Finance as a field is fundamentally risky. Every day, companies are bought and sold, markets move, and people gain or lose money. Short of a crystal ball, we can never tell for sure which companies will go belly up or which debtors will fail to repay their loans; the best we can do is guess. It’s like rolling a die; you can never predict what the next throw will be, but you know that with enough throws, each side will come up 1/6 of the time. In this way, we can guess the riskiness of an asset and act based on this information.
Measuring risk is a tricky discipline. Each asset type has its own measures of risk and different ways to quantify them. For example, the riskiness of stocks is often quantified by beta. Beta is a measure that describes the volatility of a company’s stock price in comparison to movements in the market as a whole. A company with a higher beta will have large price fluctuations, with both larger upsides and larger downsides. This is powerful information for an investor to act on.
To calculate beta, all you have to do is look at the historical returns of a stock compared to the stock market as a whole. When the market moves, does the stock price move by more or less? By averaging the relative size of these fluctuations, you can estimate the beta for the stock. In turn, beta can be used to price returns for a stock. Given their higher risk, stocks with a beta greater than 1 should produce returns above those of the market. Stocks with a beta less than 1 are less risky and should produce smaller returns than the market.
Another cool thing you can do with this kind of data is look at correlations of the returns of different stocks. That is, if the price of stock A goes up, what does the price of stock B do? If two stock prices generally move in different directions, that can be great insight for an investor. If you were to build a portfolio with just those two stocks, any price decrease in one stock would correspond with a price increase in the other stock, making the portfolio diversified. By diversifying your risk, you can achieve a portfolio that generally trends upwards.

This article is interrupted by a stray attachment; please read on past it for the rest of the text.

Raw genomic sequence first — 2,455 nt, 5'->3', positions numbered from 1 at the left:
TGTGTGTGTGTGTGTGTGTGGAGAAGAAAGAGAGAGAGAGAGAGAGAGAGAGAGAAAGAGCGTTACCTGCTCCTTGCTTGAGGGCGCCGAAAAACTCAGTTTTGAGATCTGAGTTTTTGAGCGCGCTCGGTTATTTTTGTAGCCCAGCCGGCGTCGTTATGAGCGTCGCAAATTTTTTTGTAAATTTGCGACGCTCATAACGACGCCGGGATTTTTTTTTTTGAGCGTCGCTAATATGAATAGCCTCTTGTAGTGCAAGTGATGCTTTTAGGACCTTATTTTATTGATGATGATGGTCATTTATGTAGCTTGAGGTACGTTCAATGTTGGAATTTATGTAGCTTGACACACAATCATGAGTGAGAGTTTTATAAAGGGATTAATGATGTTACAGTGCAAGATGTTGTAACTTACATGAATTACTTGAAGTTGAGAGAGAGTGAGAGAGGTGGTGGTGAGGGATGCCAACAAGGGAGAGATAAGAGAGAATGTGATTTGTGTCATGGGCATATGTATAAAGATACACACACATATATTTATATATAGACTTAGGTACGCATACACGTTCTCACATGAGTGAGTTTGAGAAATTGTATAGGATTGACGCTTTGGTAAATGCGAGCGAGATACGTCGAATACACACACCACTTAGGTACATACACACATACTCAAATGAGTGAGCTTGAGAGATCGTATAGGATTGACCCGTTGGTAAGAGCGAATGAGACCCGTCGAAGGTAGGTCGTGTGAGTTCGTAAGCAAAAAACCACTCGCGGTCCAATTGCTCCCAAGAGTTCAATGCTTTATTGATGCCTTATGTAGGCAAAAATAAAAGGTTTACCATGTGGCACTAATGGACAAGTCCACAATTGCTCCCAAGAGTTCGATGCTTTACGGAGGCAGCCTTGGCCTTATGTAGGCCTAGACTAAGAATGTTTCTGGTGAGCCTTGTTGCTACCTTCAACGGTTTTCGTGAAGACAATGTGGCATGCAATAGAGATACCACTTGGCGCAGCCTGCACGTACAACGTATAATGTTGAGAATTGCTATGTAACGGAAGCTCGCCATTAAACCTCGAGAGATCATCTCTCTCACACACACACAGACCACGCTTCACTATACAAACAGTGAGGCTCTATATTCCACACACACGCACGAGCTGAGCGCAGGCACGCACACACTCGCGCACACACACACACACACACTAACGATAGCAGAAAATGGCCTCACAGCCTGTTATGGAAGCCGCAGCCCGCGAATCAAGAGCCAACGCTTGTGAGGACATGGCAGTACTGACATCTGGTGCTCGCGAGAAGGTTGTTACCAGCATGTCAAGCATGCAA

Measuring risk for bonds is a different process entirely. Bonds are generally evaluated by credit rating agencies and given ratings like AAA or BBB. Like ratings for individual borrowers, they will evaluate the company’s trustworthiness based on its previous repayment of loans. They will also look at the company’s financial statements and perform some forensic work. How much interest is the company already paying? How comfortably is it able to afford this interest? What assets on its balance sheet can it liquidate to cover any shortages? Once the rating agency has an understanding of the company’s ability to handle debt, it will issue a rating. Using this rating, average investors can have a much clearer picture of the company’s debt riskiness.
Ultimately, risk measuring is all about averages. It won’t give you a picture of what will happen to the stock market tomorrow, or exactly where to invest your money. However, a smart investor can tailor the risk of his portfolio in the long run. By understanding the different measures of risk and where they come from, we can all make smarter investing decisions based on our own personal appetite for risk.